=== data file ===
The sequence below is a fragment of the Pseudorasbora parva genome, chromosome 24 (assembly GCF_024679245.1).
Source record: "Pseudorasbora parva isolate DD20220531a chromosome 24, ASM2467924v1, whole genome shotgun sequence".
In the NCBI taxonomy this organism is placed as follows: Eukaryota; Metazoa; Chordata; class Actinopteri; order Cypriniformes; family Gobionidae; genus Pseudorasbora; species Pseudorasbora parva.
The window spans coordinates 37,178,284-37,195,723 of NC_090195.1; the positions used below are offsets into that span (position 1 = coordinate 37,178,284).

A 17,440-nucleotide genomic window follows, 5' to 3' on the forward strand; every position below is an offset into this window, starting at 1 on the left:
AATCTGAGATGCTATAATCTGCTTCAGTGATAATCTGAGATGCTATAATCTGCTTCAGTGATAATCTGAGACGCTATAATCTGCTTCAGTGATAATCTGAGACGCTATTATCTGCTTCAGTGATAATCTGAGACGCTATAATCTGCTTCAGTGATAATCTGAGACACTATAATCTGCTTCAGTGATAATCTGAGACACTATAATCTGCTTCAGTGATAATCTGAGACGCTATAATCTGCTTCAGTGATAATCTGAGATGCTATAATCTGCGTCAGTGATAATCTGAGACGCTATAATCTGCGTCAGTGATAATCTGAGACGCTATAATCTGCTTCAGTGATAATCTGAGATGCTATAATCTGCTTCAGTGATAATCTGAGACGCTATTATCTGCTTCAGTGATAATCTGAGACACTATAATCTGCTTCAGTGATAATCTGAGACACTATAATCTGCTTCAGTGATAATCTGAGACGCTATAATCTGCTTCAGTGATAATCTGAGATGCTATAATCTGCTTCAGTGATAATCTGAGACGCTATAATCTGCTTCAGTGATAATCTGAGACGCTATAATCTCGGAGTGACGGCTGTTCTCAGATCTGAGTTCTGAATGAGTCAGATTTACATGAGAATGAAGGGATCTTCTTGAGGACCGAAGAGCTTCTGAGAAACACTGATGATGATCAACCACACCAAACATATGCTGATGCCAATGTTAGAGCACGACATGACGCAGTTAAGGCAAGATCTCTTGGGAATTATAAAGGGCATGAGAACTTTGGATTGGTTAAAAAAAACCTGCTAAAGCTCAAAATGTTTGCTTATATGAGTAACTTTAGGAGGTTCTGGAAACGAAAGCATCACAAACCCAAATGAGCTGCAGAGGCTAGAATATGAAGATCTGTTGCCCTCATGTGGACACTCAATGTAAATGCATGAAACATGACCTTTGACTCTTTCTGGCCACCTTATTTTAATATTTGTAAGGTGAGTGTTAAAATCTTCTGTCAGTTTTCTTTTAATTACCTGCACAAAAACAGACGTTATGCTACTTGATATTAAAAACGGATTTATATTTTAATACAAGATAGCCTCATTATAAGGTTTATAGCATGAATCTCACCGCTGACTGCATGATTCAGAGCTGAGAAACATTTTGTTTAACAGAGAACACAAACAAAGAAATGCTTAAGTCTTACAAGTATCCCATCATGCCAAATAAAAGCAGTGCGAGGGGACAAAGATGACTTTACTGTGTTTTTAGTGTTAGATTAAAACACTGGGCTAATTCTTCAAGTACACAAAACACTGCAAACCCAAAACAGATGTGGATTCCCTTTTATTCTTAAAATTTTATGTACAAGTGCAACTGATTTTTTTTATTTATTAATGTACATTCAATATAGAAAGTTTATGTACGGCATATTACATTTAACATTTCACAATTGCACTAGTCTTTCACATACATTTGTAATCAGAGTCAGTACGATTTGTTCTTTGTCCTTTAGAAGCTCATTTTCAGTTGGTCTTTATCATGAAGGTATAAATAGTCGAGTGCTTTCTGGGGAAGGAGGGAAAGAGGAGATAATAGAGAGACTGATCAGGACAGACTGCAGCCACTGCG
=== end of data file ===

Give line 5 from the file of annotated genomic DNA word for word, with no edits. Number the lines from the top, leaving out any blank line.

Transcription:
A 17,440-nucleotide genomic window follows, 5' to 3' on the forward strand; every position below is an offset into this window, starting at 1 on the left: